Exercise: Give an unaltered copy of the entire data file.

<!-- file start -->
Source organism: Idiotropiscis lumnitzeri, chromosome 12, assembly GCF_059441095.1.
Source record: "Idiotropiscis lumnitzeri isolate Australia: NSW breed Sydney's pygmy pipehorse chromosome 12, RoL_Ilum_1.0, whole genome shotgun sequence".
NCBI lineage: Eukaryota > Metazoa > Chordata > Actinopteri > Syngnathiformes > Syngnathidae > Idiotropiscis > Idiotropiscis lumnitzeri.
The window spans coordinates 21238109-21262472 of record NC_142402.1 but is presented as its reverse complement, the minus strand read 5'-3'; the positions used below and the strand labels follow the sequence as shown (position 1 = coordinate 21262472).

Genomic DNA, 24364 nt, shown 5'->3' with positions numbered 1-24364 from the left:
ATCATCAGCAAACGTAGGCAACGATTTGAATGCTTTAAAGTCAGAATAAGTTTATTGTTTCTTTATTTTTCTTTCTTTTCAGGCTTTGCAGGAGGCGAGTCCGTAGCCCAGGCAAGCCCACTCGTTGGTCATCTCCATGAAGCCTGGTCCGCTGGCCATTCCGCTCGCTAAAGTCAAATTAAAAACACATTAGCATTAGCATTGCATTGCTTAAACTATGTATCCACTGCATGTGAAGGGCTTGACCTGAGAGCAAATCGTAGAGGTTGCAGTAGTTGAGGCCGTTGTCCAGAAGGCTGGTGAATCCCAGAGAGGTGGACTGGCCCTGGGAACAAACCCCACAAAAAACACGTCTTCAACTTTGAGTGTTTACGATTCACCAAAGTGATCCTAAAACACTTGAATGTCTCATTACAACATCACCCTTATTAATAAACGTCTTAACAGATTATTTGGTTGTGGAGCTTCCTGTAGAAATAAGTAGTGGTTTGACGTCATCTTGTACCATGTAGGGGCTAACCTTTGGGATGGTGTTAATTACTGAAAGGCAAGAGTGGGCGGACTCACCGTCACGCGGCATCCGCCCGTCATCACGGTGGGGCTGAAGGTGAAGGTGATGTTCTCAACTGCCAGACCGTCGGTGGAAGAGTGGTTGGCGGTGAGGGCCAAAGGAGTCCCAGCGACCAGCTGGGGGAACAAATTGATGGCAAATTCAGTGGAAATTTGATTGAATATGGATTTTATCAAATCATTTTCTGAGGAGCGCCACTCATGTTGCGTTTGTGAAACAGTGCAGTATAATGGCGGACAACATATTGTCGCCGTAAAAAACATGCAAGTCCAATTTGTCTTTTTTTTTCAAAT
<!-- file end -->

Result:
Source organism: Idiotropiscis lumnitzeri, chromosome 12, assembly GCF_059441095.1.
Source record: "Idiotropiscis lumnitzeri isolate Australia: NSW breed Sydney's pygmy pipehorse chromosome 12, RoL_Ilum_1.0, whole genome shotgun sequence".
NCBI lineage: Eukaryota > Metazoa > Chordata > Actinopteri > Syngnathiformes > Syngnathidae > Idiotropiscis > Idiotropiscis lumnitzeri.
The window spans coordinates 21238109-21262472 of record NC_142402.1 but is presented as its reverse complement, the minus strand read 5'-3'; the positions used below and the strand labels follow the sequence as shown (position 1 = coordinate 21262472).

Genomic DNA, 24364 nt, shown 5'->3' with positions numbered 1-24364 from the left:
ATCATCAGCAAACGTAGGCAACGATTTGAATGCTTTAAAGTCAGAATAAGTTTATTGTTTCTTTATTTTTCTTTCTTTTCAGGCTTTGCAGGAGGCGAGTCCGTAGCCCAGGCAAGCCCACTCGTTGGTCATCTCCATGAAGCCTGGTCCGCTGGCCATTCCGCTCGCTAAAGTCAAATTAAAAACACATTAGCATTAGCATTGCATTGCTTAAACTATGTATCCACTGCATGTGAAGGGCTTGACCTGAGAGCAAATCGTAGAGGTTGCAGTAGTTGAGGCCGTTGTCCAGAAGGCTGGTGAATCCCAGAGAGGTGGACTGGCCCTGGGAACAAACCCCACAAAAAACACGTCTTCAACTTTGAGTGTTTACGATTCACCAAAGTGATCCTAAAACACTTGAATGTCTCATTACAACATCACCCTTATTAATAAACGTCTTAACAGATTATTTGGTTGTGGAGCTTCCTGTAGAAATAAGTAGTGGTTTGACGTCATCTTGTACCATGTAGGGGCTAACCTTTGGGATGGTGTTAATTACTGAAAGGCAAGAGTGGGCGGACTCACCGTCACGCGGCATCCGCCCGTCATCACGGTGGGGCTGAAGGTGAAGGTGATGTTCTCAACTGCCAGACCGTCGGTGGAAGAGTGGTTGGCGGTGAGGGCCAAAGGAGTCCCAGCGACCAGCTGGGGGAACAAATTGATGGCAAATTCAGTGGAAATTTGATTGAATATGGATTTTATCAAATCATTTTCTGAGGAGCGCCACTCATGTTGCGTTTGTGAAACAGTGCAGTATAATGGCGGACAACATATTGTCGCCGTAAAAAACATGCAAGTCCAATTTGTCTTTTTTTTTCAAAT